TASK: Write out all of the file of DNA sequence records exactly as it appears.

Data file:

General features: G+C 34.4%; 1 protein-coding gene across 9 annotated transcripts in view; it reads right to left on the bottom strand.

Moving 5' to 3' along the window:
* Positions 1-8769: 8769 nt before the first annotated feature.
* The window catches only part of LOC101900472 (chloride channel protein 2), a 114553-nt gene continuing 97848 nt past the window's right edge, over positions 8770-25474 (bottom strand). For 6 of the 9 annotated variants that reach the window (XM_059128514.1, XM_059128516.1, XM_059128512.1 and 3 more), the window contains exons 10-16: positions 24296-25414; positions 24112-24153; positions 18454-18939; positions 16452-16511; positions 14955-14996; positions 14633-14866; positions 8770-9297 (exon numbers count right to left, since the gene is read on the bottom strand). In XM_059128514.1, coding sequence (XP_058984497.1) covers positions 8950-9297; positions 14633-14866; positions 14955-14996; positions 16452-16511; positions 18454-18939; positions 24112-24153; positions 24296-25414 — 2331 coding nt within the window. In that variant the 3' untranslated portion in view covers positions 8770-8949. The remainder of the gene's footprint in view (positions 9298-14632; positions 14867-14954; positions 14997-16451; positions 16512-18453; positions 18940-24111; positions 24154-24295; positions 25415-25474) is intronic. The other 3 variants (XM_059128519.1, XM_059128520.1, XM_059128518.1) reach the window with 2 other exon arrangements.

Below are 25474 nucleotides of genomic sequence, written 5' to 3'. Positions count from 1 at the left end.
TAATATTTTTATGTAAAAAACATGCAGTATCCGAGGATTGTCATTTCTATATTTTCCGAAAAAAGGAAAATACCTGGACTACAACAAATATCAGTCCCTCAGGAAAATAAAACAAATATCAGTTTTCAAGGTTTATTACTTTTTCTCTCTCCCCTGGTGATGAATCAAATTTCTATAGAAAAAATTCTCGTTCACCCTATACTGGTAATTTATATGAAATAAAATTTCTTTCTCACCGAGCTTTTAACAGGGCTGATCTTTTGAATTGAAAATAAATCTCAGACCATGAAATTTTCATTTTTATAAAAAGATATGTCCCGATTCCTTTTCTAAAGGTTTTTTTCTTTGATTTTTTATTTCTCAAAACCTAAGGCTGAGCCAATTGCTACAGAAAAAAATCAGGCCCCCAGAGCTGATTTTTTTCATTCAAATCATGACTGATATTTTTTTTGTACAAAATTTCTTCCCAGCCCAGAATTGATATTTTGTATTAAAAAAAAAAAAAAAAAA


General features: G+C 34.4%; 1 protein-coding gene across 9 annotated transcripts in view; it reads right to left on the bottom strand.

Moving 5' to 3' along the window:
* Positions 1-8769: 8769 nt before the first annotated feature.
* The window catches only part of LOC101900472 (chloride channel protein 2), a 114553-nt gene continuing 97848 nt past the window's right edge, over positions 8770-25474 (bottom strand). For 6 of the 9 annotated variants that reach the window (XM_059128514.1, XM_059128516.1, XM_059128512.1 and 3 more), the window contains exons 10-16: positions 24296-25414; positions 24112-24153; positions 18454-18939; positions 16452-16511; positions 14955-14996; positions 14633-14866; positions 8770-9297 (exon numbers count right to left, since the gene is read on the bottom strand). In XM_059128514.1, coding sequence (XP_058984497.1) covers positions 8950-9297; positions 14633-14866; positions 14955-14996; positions 16452-16511; positions 18454-18939; positions 24112-24153; positions 24296-25414 — 2331 coding nt within the window. In that variant the 3' untranslated portion in view covers positions 8770-8949. The remainder of the gene's footprint in view (positions 9298-14632; positions 14867-14954; positions 14997-16451; positions 16512-18453; positions 18940-24111; positions 24154-24295; positions 25415-25474) is intronic. The other 3 variants (XM_059128519.1, XM_059128520.1, XM_059128518.1) reach the window with 2 other exon arrangements.

Below are 25474 nucleotides of genomic sequence, written 5' to 3'. Positions count from 1 at the left end.
TAATATTTTTATGTAAAAAACATGCAGTATCCGAGGATTGTCATTTCTATATTTTCCGAAAAAAGGAAAATACCTGGACTACAACAAATATCAGTCCCTCAGGAAAATAAAACAAATATCAGTTTTCAAGGTTTATTACTTTTTCTCTCTCCCCTGGTGATGAATCAAATTTCTATAGAAAAAATTCTCGTTCACCCTATACTGGTAATTTATATGAAATAAAATTTCTTTCTCACCGAGCTTTTAACAGGGCTGATCTTTTGAATTGAAAATAAATCTCAGACCATGAAATTTTCATTTTTATAAAAAGATATGTCCCGATTCCTTTTCTAAAGGTTTTTTTCTTTGATTTTTTATTTCTCAAAACCTAAGGCTGAGCCAATTGCTACAGAAAAAAATCAGGCCCCCAGAGCTGATTTTTTTCATTCAAATCATGACTGATATTTTTTTTGTACAAAATTTCTTCCCAGCCCAGAATTGATATTTTGTATTAAAAAAAAAAAAAAAAAA